6. 6. James: It’s so great that you use that as an example because I totally know the difference between a leisure travel, a business travel and then a student travel. Andrew: That’s right. James: A student travel we’re speaking to Paris, we’re speaking at one level to the student, and another level to the teachers. So it makes so much sense and that was a great example you give me. I appreciate that. Andrew: I mean, you can even go on deeper, right? Like my wife was one of those – I know there are lot of these people that like right after they graduate they take a three-month like tour of Europe and they do it on their own. James: To find myself. Andrew: Yes, to find myself journey. My wife did that. James: The purge. Andrew: That’s right the purge. So like that if you just went after that audience alone, that’s an opportunity. The hey the graduation gift traveler. James: Oh, my goodness. That’s fantastic. I’m writing that one down. Andrew: There you go. We just made it up. But if you can build an entire entrepreneurial business just around those people, in fact, there’s probably a business in there for just people who have extended layovers. That’s how deep you’ve got to think. James: Okay. So this is the point in time where I usually ask…..give us an example but you brought me to a real good places we’ve identified but we’ve niched it down to the smallest fingerprint. Andrew: Yeah. James: Where do we find them? Andrew: Sure. Well, they’re actually a lot easier to find than you think. Like if you go down deep enough in that travel tree, you’ll end up on a node that’s people who like to travel for leisure reasons and sit on the beach but always travel with their dog. And if you start looking for destinations online where those people are having those conversations and always travel with their dog, you’ll end up at a place like Fido Friendly, okay? So if you go to right now, you’ll see that Fido Friendly is a magazine, an online community and even a Sirius Satellite radio show that is just for people who travel with their dogs. It’s not even for people who travel with their cats or their parakeets, it’s just for people who travel with their dogs. James: Wow.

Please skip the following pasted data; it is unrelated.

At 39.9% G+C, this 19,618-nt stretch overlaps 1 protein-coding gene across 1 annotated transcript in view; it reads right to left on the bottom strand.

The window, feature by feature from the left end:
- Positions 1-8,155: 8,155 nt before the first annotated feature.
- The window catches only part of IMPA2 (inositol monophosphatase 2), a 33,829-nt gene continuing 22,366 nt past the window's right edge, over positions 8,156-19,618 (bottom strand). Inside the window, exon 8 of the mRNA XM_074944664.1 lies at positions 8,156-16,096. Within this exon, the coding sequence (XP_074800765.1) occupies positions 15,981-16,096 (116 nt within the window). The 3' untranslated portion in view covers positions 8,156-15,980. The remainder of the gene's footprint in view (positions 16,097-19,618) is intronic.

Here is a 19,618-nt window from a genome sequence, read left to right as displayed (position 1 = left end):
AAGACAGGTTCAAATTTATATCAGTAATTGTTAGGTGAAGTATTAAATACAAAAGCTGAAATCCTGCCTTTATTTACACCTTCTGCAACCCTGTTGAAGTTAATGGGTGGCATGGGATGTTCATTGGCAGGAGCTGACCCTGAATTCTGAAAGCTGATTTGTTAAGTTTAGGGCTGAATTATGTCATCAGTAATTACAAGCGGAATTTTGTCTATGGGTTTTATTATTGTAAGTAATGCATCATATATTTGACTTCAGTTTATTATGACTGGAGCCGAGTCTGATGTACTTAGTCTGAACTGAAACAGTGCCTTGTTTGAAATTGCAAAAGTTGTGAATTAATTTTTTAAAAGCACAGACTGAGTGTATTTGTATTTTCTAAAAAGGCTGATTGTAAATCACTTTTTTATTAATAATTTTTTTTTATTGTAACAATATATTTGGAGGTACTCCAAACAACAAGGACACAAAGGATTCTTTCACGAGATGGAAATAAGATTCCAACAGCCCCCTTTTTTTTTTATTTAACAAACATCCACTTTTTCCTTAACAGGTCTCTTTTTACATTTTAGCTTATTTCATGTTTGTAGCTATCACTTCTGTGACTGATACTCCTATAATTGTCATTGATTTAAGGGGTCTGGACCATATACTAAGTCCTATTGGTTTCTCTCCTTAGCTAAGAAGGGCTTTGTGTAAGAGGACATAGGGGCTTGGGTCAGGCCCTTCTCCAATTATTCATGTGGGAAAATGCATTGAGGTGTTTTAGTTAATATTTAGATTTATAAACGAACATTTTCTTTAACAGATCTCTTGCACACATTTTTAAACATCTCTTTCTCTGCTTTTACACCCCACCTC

7. 7. Andrew: And there are 500,000 every week, who listen to the serious satellite radio show on fighter friendly. And if you’re a hotel chain or a travel agent, you’re just targeting that specific market and understanding their needs and what they’re looking for in a resort. They want a place that has doggie bags for their dogs or even dog walkers on call like all of a sudden you’ve got yourself a really smart node that you can market towards. And it’s easy to find these people if you’re looking for something specific. It’s very hard if you’re just looking for anyone who travels because that’s everyone, right? So searching for them online, looking for magazines that might target them, looking for LinkedIn groups or Facebook groups. There’s a Facebook Group for meatloaf sucks, it’s got 300,000 members. If you’re trying to sell to people who hate meatloaf, there’s no better place to go than Facebook sucks. I mean, meatloaf sucks on Facebook. James: I love it. I love it. That’s great. So the more special the group, I mean, often times the old niche research kind of internet marketing niche research go to a magazine rack and look that., Andrew: Yeah. James: What types of specialty magazine that would have or you can go online to a magazine seller, reseller and look, but that’s great…that’s fantastic in looking for these and then just Googling your fingers off that’s... Andrew: Yeah, yeah. James: It’s great. It’s great. James: That is – well, that’s some good stuff. Let’s talk about Andrew you’re self-proported high energy. You’re a high energy guy. How does – how do you stay motivated? What’s – any rituals for productivity, accountability, how do you set your goals and how do you struck for them each and every day? Andrew: Well, that’s a great question. I mean, I guess – I mean, primarily I think I’m motivated on the revenue front. You know what I mean? James: Sure. Andrew: As a marketer, it’s pretty easy to get sidetracked with all sorts of other wonderful metrics, right? Like you live in this data over-load where I could look to my Google Analytics and say 10,000 people read my webpage yesterday versus the day before. This is great. I’m doing well. But I think at the end of the day, I’m really motivated by either seeing my revenue rise or my businesses revenue rise in a concerted and focused way and I think that’s when it’s the most exciting. From a productivity standpoint, I’m a writer so I write every morning. I try to write from seven to 11 a.m. although, I don’t always. I think like this morning for example James, I got completely sidetracked. So it’s harder for me I think to stay focused. I think one of the best ways to stay focused and accountable… I probably learn running a business, having other people reporting to you or being part of your organization. There’s no better way to make sure you’re staying focused. Now that I’m kind of own my own and just speaking and writing, it’s really easy for me to get sidetracked like I do this morning. And it’s so great to have other people working with you on things. And if there’s one thing I miss about running an agency, it’s having people to work with, bounce ideas off of because it keeps motivated and it keeps me productive and honest. You can say if you’re working alone as an entrepreneur, I think one of the best things to do can be to find someone you can work with even if they’re not working on the same project but similar categories or similar audience or similar